Businesses, schools partner on maritime job skills

  • By Molly Dischner
  • Monday, April 27, 2015 9:57pm
  • News

JUNEAU — In coastal communities throughout Alaska, several organizations are working together to prepare more Alaskans for jobs in the maritime industry.

The industry needs employees with a wide-range of skills: catching and processing fish, designing boats, welding, engine work and more.

A working group that includes several state agencies, the University of Alaska and other training and industry groups are trying to implement the Alaska Maritime Workforce Development Plan, which outlines the need for employees in a range of maritime fields.

The Homer Marine Trades Association, an advertising collective with more than 70 members from the Kachemak Bay region, worked with Homer High School and Kenai Peninsula College’s Kachemak Bay Campus this year to offer new programs meant to help interest students and others in marine trade careers.

“We just took on this education realizing we didn’t have a workforce,” said Matt Alward, a fisherman and owner of a fishing net business who is part of the association.

At Homer High School, home of the mariners, about 32 students attended at least one of six Friday afternoon classes on marine trades jobs, Alward said. The series started with a general overview of different fields, and included presentations about fishing, diesel mechanics, boat building, marine electronics and nets. Presenters from each field also talked about what an entry-level job in those fields paid, what skills were needed, and how an employee might progress.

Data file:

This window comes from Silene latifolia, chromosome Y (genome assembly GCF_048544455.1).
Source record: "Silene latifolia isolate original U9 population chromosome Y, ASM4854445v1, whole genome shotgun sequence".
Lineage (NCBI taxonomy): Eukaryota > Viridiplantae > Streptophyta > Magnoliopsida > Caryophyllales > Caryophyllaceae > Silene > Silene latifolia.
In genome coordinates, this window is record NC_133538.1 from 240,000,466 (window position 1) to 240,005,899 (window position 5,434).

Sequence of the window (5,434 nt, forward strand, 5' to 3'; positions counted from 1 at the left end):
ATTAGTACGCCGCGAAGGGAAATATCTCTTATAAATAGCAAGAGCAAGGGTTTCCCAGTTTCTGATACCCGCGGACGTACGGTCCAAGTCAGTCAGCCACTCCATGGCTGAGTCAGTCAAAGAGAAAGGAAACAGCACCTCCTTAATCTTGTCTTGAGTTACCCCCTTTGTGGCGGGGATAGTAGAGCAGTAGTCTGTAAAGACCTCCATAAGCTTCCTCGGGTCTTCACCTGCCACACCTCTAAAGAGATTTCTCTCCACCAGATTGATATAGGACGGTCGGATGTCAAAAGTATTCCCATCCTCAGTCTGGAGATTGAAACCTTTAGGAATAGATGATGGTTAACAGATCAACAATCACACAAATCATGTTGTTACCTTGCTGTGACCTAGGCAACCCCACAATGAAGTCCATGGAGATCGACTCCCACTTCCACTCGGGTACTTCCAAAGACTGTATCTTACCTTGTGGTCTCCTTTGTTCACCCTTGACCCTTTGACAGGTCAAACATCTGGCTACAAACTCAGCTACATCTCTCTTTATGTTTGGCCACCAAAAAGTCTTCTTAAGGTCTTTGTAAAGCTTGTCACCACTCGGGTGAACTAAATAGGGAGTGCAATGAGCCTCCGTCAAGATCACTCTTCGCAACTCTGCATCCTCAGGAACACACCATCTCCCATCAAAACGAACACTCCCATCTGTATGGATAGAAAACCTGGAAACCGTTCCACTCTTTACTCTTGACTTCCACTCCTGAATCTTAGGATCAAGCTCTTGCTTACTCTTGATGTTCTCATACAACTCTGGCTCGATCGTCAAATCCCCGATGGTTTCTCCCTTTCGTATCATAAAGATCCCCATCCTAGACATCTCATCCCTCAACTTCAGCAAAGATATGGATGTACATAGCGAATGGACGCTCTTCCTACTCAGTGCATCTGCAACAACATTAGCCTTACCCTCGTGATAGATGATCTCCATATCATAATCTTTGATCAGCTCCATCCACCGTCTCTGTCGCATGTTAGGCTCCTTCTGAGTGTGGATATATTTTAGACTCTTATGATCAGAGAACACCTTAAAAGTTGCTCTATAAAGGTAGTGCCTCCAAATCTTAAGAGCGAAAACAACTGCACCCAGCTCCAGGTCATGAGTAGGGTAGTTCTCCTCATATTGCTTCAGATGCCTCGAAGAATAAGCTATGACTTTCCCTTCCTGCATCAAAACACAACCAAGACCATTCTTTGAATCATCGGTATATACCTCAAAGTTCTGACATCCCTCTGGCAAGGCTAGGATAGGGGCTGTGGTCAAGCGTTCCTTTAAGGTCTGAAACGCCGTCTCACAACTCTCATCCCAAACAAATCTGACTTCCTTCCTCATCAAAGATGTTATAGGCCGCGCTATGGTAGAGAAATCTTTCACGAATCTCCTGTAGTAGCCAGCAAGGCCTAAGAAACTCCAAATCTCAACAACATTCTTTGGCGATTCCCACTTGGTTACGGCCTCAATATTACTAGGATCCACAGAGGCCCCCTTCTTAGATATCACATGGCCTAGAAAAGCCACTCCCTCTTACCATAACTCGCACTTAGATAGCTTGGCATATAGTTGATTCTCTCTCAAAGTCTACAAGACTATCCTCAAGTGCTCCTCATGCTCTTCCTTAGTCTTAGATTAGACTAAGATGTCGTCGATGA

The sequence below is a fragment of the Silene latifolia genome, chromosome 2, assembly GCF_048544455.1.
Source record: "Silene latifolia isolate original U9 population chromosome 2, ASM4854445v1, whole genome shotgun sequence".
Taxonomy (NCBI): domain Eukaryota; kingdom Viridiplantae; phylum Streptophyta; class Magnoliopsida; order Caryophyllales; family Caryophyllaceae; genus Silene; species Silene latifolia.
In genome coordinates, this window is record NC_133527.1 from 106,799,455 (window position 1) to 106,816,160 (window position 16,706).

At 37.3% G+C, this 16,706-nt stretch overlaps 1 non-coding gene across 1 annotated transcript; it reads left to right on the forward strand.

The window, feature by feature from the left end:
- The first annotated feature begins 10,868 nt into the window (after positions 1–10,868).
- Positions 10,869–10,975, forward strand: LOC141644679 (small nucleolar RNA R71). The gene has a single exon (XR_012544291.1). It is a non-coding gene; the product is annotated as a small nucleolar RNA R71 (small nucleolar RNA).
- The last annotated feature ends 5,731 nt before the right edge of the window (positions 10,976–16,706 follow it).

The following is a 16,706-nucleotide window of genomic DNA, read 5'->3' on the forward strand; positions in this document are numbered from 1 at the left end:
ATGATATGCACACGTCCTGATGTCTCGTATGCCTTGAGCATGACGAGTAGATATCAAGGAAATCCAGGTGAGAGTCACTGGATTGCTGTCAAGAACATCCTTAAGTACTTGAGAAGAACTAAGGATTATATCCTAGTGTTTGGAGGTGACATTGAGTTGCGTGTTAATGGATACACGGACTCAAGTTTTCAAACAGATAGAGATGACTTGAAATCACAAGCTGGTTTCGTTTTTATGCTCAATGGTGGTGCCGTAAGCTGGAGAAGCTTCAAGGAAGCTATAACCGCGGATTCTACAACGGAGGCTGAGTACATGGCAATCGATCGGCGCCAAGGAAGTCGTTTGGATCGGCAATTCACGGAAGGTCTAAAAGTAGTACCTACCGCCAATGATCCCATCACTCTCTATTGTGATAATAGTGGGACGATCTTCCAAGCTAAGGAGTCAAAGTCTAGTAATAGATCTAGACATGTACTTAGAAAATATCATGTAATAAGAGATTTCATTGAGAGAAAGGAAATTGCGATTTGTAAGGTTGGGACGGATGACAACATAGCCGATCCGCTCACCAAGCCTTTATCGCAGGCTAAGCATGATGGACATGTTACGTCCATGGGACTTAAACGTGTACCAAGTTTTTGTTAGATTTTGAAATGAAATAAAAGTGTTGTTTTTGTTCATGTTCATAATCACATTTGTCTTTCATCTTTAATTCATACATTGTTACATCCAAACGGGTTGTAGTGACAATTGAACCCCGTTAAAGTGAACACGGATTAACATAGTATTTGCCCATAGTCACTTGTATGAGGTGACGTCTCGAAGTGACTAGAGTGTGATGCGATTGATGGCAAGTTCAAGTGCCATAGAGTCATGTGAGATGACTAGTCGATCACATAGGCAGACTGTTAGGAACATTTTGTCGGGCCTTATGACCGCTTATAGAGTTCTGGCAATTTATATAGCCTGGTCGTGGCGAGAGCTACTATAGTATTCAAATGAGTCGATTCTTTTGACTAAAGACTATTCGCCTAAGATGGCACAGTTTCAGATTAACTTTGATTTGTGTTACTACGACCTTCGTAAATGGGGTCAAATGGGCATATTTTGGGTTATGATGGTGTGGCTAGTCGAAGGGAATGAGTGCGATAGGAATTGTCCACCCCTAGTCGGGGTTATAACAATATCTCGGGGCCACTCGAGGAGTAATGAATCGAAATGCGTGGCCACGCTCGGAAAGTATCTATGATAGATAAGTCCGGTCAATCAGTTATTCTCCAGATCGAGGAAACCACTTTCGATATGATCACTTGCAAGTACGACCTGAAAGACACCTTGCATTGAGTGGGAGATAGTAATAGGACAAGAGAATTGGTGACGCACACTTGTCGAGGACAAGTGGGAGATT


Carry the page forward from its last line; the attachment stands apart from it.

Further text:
In Ketchikan, Vigor Alaska has spearheaded its pre-apprentice program to bring high school students to the shipyard it runs to learn several skills. When one past participant, Kaila Del Rosario, graduates this spring, she’ll likely go to work at the shipyard, said Doug Ward, director of shipyard development.

That’s just the latest of Vigor’s efforts to develop a local workforce for the shipyard, and Ward said the company has worked on its training plan for more than a decade.

The workforce development plan is a step toward scaling up those local efforts to regional and statewide initiatives, Julie Decker told Legislators during a February presentation. Decker is executive director of the Alaska Fisheries Development Foundation, which helped write the plan.

The plan was released last spring, and since then, the partnering groups have been working on implementing it.

Aggie Fouts, the maritime workforce coordinator tasked with helping bring together the different players, said the focus this spring was on garnering legislative support.

Rep. Louise Stutes, R-Kodiak, sponsored a resolution supporting the plan. That passed the House and passed out of the Senate Labor and Commerce committee, but did not get scheduled for a vote in the Senate as the session wound down.

“The reason we’re getting the support is it’s really recognized that workforce development is a really key point in economic development in our state,” Fouts said.

Fouts said the group is now working on getting organized and fundraising.

The group is also planning to work with other industries on workforce development, such as mining, oil and gas, and others, Fouts said.

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